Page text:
Ben just posted a listicle of what he calls the “5 Best Airline Lounges in the U.S.”
I’ve (playfully) accused Ben of living in a bit of a bubble before, and I think this post is a prime example of that, because what are the 5 airline lounges he lists?
- Qantas First Class Lounge LAX
- Virgin Atlantic Clubhouse JFK
- Star Alliance First Class Lounge LAX
- Lufthansa First Class Lounge JFK
- American Express Centurion Lounge DFW
Four of the five airline lounges he lists are available only to travelers flying internationally in premium cabins (and really, in three of the four cases, in First Class specifically), and those four lounges are evenly split between New York’s JFK airport and Los Angeles’ LAX. None are operated by US airlines.
Only one of those lounges — the Centurion Lounge in Dallas — is available to travelers flying domestically.
Semantically speaking in absolute terms, Ben may be correct that those five lounges are the “best” lounges physically located in United States territory. (And in that case, how come Ben didn’t include the Emirates lounge at LAX?)
If We’re Going To Talk About US Airport Lounges, Let’s Talk About US Airport Lounges
Again, unless you’re one of the very few passengers regularly booked on Qantas First to Sydney from LAX or in Lufthansa First out of JFK, Ben’s post might have raised your eyebrows. To put it bluntly, it’s not an especially helpful list.
I haven’t traveled through every airport in the country and I haven’t sampled nearly as many domestic lounges as Ben has, but I suspect it might be much more useful to discuss the best airline lounges in the US that you can access on a domestic ticket.
Of Course, Centurion Lounges Will Sweep
There’s no denying the American Express Centurion Lounge at Dallas-Fort Worth International Airport is bananas amazing for a domestic lounge.
I’ve also been to the Centurion Lounge in Las Vegas, which, while not as spectacular as the lounge in Dallas, is still phenomenal.
The Centurion Lounges are a real game-changer for U.S. domestic lounges, and they’ve really upped the ante as to what savvy travelers have come to expect from a lounge experience when they’re connecting domestically.
But There Are Still Good Domestic Lounges Out There
When I mentioned my idea of another list to Tiffany, she (correctly) pointed out that the top 5 domestic lounges in the US would be the 5 existing AmEx lounges: Centurion DFW, Centurion LAS, Centurion SFO, Centurion MIA, and Centurion LGA, in more or less that order.
So putting the Centurion Lounges aside, it’s worth discussing those domestic lounges, be they airline-run or contract lounges, that do stand out from the pack.
I’ve been to more than a handful of lounges in the US, ones run by all three carriers. Frankly, I’m unimpressed with the United Clubs at JFK and LAX, and I think while the Admirals Club at LAX is certainly large, and benefits from great views of the tarmac, it’s glum and American is stingy with their food and beverage component.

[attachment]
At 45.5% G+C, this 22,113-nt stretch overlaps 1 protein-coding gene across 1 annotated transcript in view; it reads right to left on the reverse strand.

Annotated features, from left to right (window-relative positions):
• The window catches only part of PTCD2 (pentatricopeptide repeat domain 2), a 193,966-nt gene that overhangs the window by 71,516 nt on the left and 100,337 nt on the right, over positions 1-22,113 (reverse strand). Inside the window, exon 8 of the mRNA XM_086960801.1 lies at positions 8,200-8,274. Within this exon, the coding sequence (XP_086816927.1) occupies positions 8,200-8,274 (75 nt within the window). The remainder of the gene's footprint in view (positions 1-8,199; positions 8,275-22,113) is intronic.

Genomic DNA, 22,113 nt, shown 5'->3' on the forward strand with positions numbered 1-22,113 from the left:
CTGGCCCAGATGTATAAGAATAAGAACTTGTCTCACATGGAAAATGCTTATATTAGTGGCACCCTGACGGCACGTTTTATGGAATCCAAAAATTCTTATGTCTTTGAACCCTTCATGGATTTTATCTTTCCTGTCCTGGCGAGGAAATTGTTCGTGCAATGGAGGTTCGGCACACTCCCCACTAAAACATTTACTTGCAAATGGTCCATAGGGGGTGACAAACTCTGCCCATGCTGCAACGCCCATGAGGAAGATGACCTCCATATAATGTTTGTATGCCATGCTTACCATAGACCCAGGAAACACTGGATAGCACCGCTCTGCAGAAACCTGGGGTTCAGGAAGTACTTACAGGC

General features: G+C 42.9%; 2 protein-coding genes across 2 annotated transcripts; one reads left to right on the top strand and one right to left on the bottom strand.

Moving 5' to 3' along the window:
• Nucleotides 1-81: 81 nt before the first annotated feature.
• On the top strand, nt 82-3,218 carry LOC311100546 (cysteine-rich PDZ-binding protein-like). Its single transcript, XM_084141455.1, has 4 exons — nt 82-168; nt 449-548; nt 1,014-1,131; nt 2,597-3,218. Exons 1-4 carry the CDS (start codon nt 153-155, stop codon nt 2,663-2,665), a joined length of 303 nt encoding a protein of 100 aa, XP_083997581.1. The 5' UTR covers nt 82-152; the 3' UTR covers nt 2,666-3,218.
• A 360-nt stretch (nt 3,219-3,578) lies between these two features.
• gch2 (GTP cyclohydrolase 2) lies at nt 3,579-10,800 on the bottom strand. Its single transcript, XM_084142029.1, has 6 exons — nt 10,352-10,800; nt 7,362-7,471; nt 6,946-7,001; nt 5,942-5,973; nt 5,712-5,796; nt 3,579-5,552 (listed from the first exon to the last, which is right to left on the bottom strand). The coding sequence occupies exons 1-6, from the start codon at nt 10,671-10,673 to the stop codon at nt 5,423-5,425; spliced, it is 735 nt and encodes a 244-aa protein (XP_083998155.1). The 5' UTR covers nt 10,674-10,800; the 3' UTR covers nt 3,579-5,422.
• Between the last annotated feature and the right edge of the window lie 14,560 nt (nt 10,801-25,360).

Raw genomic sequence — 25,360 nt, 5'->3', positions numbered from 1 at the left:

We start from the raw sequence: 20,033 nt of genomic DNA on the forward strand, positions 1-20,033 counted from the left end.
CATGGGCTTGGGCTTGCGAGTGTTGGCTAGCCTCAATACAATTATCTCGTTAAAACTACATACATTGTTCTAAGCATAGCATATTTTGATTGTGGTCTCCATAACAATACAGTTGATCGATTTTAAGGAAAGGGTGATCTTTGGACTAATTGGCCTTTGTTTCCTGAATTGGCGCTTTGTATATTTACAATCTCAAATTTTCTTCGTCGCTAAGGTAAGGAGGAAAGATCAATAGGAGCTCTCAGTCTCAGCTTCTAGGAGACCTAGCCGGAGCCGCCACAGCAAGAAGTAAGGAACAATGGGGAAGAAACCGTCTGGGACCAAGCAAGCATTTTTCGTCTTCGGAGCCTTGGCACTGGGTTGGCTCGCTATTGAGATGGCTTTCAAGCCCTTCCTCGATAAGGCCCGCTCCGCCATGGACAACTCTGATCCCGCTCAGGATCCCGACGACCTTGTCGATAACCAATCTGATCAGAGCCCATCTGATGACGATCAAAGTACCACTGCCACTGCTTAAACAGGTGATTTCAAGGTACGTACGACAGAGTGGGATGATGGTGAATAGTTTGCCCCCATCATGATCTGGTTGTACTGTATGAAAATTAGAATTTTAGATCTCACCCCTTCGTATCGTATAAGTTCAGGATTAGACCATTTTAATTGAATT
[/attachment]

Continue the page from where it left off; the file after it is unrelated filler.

I’m much more familiar with Delta SkyClubs, and while they’re often fine (I’ve spent more time than I care to admit in the SkyClub in Salt Lake, which could stand to be redecorated), there are indeed a few that blow me away.
The Delta SkyClub in Terminal 4 at JFK is impressive. The food and beverage offerings weren’t different from other SkyClubs (though, on the whole, SkyClubs have better and more varied catering than Admirals Clubs or United Clubs), but the layout, the shower rooms, and the huge outdoor terrace were really something special.
Similarly, I’ve been impressed by the SkyClub in Atlanta’s (sorry, in Hartsfield-Jackson Atlanta International Airport‘s) international terminal, which is open to domestic travelers as well, and the SkyClub at LAX has gone through some substantial improvements lately.
I personally love the Virgin America Loft at LAX. I’ve found the food selection to vary at times, and while the food spread isn’t, say, what you’d get at a Centurion Lounge, it’s still better than any SkyClub, Admirals Club or United Club. And the fantastic, complimentary cocktails are a huge plus.
What Are Your Top 5 Lounges In The US?
It’s wonderful that Ben is able to travel in international first class cabins so often and so regularly that he can compile a list of fabulous foreign-run first class lounges on American soil. It really is. But personally, I can’t relate to that list.
It’s like if someone asks me, “what’s your favorite food?” I could respond “Royal Ossetra caviar served on buckwheat blinis at Petrossian” (though I’d be lying; it’s sushi or Neapolitan pizza), but it’s not an especially realistic or relatable answer. Same to “what’s your favorite drink?” A Manhattan, or a spicy margarita is a relatable answer; Krug is not. 😛
I imagine many of you readers have your own favorite domestic clubs in the US, and I’m eager to hear what you think.
Centurion Lounges aside, what are your favorite domestic lounges in the US, in your opinion?